Arthritis is a disease that causes inflammation in the joints. There are many different types of arthritis.
What Is Osteoarthritis?
So, what is Osteoarthritis? It’s the most common type of arthritis.
It affects more than 10 percent of Canadians over the age of 15, and is caused by wear and tear on the joints.
Though it can affect any joint in the body, osteoarthritis most often affects joints that bear weight, such as the knees, hips, and spine. It may also affect the fingers, thumbs, neck, or large toes.
When it affects other joints in the body, it is typically the result of a past injury, extreme stress, or a condition that affects the cartilage.
Cartilage is a firm but flexible material that acts as a cushion between the bones. It absorbs shock and prevents friction in the joints.
Osteoarthritis affects the cartilage, causing it to stiffen and lose some of its elasticity. This makes it easier for cartilage to degenerate.
Over time, cartilage may disintegrate, compromising the joint’s ability to absorb shock.
To compensate, tendons and ligaments may stretch. In severe cases, the bones may rub against each other. This causes stiffness, pain, and difficulty moving—the hallmarks of osteoarthritis.
1. What are the symptoms of osteoarthritis?
Symptoms of osteoarthritis tend to develop gradually, over time. They include:
- Aching and soreness in the joints
- Difficulty moving
- Pain following inactivity and/or overuse
- Swelling of the joints
2. Who gets osteoarthritis?
Anyone can get osteoarthritis. The chances of developing osteoarthritis increases with age. For instance, most adults over the age of 60 have at least some joint damage caused by osteoarthritis.
However, severity varies. Among those 50 and older, women are more likely to be affected.
Adults in their 20s and 30s can also get osteoarthritis. In these cases, injuries caused by accidents or repetitive movements are often responsible.
What causes osteoarthritis?
A number of factors contribute to the development of osteoarthritis. These include:
- Genetics. A hereditary abnormality in the genes responsible for making cartilage can make it easier for joints to deteriorate. People with certain genetic conditions, such as scoliosis or a curved spine, are more likely to develop osteoarthritis in the affected area.
- Obesity. Excess weight can put additional stress on joints including the knees, hips, and spine.
- Injuries. Injuries, including broken bones, can make it easier to develop osteoarthritis. For instance, athletes who suffer knee injuries may be more likely to develop osteoarthritis of the knee later on in life.
- Joint stress. Repetitive use of certain joints can increase the risk of osteoarthritis.
- Other health conditions. People with rheumatoid arthritis are at an increased risk of developing osteoarthritis. Other rare conditions can also increase the risk.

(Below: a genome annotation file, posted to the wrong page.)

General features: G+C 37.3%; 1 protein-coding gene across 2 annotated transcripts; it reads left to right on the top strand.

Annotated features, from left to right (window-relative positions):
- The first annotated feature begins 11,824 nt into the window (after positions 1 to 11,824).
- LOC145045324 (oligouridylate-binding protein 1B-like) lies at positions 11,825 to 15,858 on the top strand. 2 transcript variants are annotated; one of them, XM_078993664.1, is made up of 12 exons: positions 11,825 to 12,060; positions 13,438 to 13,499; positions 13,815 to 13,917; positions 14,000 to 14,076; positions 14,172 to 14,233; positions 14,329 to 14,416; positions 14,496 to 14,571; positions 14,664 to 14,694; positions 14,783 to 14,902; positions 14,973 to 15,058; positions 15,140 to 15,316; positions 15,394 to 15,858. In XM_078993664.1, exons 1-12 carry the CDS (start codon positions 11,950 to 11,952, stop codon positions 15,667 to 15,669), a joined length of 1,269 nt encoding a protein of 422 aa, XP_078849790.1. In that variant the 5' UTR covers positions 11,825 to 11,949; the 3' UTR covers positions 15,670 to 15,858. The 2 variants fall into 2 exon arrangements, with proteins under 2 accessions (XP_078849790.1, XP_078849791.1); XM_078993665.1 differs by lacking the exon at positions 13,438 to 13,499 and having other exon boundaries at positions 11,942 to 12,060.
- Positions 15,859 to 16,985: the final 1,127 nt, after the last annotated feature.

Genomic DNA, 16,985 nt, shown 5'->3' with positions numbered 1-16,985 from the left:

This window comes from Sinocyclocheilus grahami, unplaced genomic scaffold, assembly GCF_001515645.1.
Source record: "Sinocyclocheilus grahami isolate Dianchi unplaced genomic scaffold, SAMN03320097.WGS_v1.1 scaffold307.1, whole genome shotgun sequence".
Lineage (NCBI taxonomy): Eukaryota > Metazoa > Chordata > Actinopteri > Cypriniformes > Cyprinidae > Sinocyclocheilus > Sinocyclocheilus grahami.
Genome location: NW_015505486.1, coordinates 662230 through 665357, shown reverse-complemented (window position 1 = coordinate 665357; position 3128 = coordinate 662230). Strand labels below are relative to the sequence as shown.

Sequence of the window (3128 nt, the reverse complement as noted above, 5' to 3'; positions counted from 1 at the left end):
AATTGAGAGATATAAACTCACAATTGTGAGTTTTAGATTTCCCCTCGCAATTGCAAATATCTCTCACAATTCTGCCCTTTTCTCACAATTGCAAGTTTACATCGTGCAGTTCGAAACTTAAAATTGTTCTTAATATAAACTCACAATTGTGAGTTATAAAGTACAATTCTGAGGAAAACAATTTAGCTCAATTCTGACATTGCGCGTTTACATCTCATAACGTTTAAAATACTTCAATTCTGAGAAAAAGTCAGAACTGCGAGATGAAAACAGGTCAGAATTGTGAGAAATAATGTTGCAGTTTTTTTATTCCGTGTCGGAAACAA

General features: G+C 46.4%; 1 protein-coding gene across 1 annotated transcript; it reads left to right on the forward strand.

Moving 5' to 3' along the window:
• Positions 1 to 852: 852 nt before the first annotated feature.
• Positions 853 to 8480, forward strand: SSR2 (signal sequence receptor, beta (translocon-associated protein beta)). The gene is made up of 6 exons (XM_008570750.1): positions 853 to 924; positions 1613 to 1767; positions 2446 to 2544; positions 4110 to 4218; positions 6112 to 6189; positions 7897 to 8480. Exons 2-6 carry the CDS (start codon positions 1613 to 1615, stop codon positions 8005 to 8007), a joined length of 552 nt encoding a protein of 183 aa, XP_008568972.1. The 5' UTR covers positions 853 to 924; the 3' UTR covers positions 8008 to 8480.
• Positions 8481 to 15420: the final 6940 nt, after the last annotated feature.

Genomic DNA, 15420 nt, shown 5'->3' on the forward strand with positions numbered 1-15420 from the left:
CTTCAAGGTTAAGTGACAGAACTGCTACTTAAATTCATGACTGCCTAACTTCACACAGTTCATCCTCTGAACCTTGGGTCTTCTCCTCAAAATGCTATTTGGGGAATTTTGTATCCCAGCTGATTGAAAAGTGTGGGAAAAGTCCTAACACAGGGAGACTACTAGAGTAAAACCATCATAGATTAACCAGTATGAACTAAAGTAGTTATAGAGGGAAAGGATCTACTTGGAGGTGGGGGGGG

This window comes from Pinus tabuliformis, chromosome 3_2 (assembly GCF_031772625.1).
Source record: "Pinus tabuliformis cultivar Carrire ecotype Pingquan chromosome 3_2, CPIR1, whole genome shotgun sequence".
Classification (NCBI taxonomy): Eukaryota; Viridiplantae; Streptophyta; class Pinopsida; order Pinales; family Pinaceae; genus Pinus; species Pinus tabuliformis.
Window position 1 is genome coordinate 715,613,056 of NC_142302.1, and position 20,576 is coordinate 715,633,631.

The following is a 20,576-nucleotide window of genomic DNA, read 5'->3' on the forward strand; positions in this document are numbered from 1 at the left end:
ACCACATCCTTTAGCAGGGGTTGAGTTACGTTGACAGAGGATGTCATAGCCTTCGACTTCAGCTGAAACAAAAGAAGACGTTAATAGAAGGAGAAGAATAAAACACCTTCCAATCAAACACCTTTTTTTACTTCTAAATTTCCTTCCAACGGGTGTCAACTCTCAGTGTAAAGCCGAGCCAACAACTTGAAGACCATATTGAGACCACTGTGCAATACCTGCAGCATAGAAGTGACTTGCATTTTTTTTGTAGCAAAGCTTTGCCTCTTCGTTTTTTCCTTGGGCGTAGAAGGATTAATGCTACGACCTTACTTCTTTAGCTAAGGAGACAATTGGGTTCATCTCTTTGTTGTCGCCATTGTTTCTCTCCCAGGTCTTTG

3. I think I have osteoarthritis. What should I do?
If you think you have osteoarthritis, you should schedule an appointment with your family doctor to discuss your symptoms.
4. How is osteoarthritis diagnosed?
There is no single test for osteoarthritis. Instead, your doctor may look at your medical and family history and conduct a physical exam.
Other tests, including blood tests and X-rays, may be used to rule out other conditions that cause similar symptoms.
In addition, X-rays and MRIs are sometimes used to identify the extent of damage to the joints.
5. Who treats osteoarthritis?
Osteoarthritis specialists are called rheumatologists. Your family physician might also refer you to an orthopedic surgeon, physiotherapist, or occupational therapist to treat symptoms related to osteoarthritis.
6. What treatments are available?
There are a variety of treatments available for osteoarthritis. Over-the-counter pain relievers, such as acetaminophen, naproxen, and ibuprofen are often the first line of defense against pain.
Your doctor may also prescribe a stronger anti-inflammatory drug or, in severe cases, a narcotic. Creams, sprays, and rubs can also help to relieve pain at the site of the joint.
For pain that is severe and persistent, steroids may be injected into the joint every few months.
However, some osteoarthritis experts believe this can exacerbate the joint damage. Hyaluronic acid injections have also been used to treat osteoarthritis in the knee joint.
Supportive devices, such as orthopedic shoes or knee braces, can be used to reduce pressure on the joints.
Unfortunately, these treatments do not slow the progression of the disease. When other treatments fail to help you manage symptoms or osteoarthritis causes persistent pain that interferes with your day-to-day activities, your doctor might suggest surgery.
Common surgeries for osteoarthritis include:
- Joint replacement
- Joint fusion
7. What else can I do?
You can help to keep symptoms of osteoarthritis in check through diet and lifestyle changes. These include:
- Exercising on a regular basis
- Losing weight
- Seeking treatment for anxiety, depression, or other health conditions
- Avoiding stress
- Getting enough sleep
- Eating a healthy, balanced diet
Alternative treatments, such as supplements and acupuncture, may also help with symptoms of arthritis. You should check with your doctor to learn more about alternative treatments.
8. Can osteoarthritis be prevented?
Some osteoarthritis risk factors, such as your gender, genes, or age, cannot be prevented. Otherwise, a healthy lifestyle is the best defense against osteoarthritis.
You can reduce your risk by:
- Maintaining a healthy weight
- Staying active
- Wearing protective gear when playing high-impact sports
- Following ergonomic practices and procedures in your workplace.
The information in this article should not be taken as professional medical advice. If you are having issues or have health-related concerns, you should see your personal physician